BY Win Dolan
Highlights of Our Story First Baptist Church: 1867-2007
A year long series originally printed in the Tidings (article #12)
Continuing our walk, we’ll start this time at the east or Cowls Street entrance, where a few may remember A.G. “Dan’ I” Boone as self-appointed greeter, propping the door open with one foot while shaking hands with everyone who entered. To our left is the Fireplace Room, one of the few spaces essentially unchanged, used for all kinds of group meetings through the years. Proceeding down the hall, we pass the library, once the church office. We turn right toward the sanctuary, pausing to notice another entrance, provided with an outside ramp, the only access for wheel chairs before the ground-level door on Washington Street. In this entrance there once hung a rope for ringing the church bell in the tower above, now controlled electronically. We’ll look into the sanctuary to notice the handsome modern stained-glass window above the balcony, invisible to pew-sitters but prominent to anyone on the platform. This was a gift a few years ago from the Gerry and Earle Shipley family and others.
Back in the hall and continuing westward, the left side contains the church offices, while on the right is a lighted treasure-case full of notable artifacts and pictures. Here is the Rev. Andrew J. Hunsaker, 5th pastor from 1877-79, whose memorial tablet was the beginning of our walk last month. Here are portraits of pastors and staffers from long ago to the present, and chairs from the early days of this building as well as its predecessor from 1890 to 1927.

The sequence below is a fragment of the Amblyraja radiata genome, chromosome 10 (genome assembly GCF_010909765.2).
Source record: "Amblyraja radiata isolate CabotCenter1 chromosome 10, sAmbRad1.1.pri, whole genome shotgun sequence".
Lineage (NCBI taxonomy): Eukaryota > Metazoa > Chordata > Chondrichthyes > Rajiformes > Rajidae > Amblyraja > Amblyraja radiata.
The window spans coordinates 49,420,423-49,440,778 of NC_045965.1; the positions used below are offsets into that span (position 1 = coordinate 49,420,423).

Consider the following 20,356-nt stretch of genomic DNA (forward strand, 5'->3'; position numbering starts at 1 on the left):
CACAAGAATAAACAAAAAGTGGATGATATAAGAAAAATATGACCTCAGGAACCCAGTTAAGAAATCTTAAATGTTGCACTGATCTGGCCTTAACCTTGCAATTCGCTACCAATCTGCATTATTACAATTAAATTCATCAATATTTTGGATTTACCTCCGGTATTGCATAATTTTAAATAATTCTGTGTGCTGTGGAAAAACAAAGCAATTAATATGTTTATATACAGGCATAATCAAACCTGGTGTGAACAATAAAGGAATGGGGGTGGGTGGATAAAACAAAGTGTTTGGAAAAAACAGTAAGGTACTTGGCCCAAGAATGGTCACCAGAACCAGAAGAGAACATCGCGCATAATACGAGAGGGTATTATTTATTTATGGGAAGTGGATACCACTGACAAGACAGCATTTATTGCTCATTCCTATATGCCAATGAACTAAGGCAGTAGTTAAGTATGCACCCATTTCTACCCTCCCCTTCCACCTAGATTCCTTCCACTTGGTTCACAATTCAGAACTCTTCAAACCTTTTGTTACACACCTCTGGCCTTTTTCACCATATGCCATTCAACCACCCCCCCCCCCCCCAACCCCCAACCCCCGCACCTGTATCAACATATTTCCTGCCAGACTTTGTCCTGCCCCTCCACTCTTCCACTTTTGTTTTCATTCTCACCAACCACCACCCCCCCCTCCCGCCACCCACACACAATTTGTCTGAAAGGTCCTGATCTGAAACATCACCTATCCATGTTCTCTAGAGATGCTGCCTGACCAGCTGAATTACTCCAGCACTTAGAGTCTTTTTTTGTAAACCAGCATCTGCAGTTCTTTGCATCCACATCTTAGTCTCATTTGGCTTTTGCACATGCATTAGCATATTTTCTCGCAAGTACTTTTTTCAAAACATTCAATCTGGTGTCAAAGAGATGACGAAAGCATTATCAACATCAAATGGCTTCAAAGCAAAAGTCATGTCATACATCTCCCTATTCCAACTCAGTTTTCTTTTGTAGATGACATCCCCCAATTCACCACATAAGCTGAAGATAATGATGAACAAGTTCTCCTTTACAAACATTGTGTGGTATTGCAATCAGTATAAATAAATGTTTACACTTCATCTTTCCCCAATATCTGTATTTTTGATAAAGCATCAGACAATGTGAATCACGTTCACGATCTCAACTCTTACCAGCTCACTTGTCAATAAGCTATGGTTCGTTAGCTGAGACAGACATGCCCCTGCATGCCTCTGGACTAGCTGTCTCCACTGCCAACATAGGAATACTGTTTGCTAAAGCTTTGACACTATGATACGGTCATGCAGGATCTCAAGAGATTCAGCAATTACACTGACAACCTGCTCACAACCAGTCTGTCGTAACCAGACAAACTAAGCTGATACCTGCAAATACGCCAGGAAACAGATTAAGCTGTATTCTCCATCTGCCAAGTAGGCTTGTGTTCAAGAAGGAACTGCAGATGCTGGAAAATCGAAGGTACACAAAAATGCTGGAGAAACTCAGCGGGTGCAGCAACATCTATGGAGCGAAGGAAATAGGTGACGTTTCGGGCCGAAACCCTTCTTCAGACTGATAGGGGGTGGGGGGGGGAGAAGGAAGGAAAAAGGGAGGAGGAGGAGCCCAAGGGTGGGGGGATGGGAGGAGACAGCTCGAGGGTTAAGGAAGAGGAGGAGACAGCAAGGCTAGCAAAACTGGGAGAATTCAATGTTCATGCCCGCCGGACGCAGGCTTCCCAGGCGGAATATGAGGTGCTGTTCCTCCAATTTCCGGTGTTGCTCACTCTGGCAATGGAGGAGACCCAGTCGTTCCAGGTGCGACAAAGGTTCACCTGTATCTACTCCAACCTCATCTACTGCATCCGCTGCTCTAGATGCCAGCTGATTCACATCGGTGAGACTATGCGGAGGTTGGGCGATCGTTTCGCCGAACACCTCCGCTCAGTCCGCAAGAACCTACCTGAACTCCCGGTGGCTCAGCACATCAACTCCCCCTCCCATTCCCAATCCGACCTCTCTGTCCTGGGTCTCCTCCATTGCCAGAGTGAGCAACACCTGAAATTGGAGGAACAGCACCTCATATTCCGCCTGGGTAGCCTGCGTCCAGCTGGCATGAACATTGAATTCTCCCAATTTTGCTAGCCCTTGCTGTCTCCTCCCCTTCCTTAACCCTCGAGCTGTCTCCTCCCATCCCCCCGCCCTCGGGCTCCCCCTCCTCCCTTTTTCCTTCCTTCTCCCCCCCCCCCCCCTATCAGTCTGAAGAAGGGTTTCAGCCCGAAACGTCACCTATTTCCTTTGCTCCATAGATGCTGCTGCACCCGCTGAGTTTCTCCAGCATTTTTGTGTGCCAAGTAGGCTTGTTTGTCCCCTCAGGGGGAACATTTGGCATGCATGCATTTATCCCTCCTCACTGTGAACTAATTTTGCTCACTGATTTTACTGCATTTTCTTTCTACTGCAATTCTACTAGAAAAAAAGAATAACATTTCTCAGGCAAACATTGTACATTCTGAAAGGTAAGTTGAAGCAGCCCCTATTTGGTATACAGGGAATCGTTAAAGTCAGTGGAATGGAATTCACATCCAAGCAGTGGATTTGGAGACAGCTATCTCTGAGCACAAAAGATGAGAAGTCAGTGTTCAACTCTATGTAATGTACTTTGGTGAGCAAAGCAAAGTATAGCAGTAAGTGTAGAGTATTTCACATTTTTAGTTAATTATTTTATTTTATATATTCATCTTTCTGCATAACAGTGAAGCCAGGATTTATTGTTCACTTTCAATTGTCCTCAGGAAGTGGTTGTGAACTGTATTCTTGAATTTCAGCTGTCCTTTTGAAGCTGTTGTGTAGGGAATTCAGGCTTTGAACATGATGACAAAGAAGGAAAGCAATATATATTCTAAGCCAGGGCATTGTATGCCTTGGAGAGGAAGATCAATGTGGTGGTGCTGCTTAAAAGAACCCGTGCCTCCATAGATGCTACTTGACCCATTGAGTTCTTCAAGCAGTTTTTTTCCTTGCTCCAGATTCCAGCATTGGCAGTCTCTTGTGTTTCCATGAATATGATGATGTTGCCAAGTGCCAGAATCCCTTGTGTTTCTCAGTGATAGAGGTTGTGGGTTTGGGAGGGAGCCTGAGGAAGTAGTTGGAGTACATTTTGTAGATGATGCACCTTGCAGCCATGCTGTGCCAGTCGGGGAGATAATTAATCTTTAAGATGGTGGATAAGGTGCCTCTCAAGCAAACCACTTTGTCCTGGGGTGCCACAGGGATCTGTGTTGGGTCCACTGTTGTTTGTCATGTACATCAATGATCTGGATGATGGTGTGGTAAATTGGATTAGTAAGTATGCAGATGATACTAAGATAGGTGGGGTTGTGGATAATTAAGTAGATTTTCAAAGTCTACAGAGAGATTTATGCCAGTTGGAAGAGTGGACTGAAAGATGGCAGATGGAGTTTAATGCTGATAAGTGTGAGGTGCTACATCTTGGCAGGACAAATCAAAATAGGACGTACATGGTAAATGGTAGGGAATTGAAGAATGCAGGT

We can reach the second floor either by elevator or stairway, to complete our walk in the upper hall going east. On the right is the choir room, a welcome luxury after decades of practicing in many an odd corner. Across the hall is the choir library with hundreds of anthems old and recent, all carefully shelved and catalogued. Going east in the upper hall, there is a series of rarely opened doors on the left: to the organ-pipe space, to a double door concealing a tiny kitchenette, to an unused and windowless office space, and to the archives room. Across the hall are the adult classrooms. Straight ahead is a handsome stained-glass panel, which has its own history but not connected to ours. It was placed by Frank Nelson in memory of his first wife Helene. Although it appears to be entirely abstract, there are figures concealed in it, something like the old children’s puzzle of Find-the-Cat.
Finally, one more very old relic is a square frame of stained glass, hanging in a window on the stairway to our left. It was rescued many years ago by Ezra Koch from remnants of the pre-1927 church building. — and this completes our walking tour in history. – Now be prepared for your final exam in FBC History 101!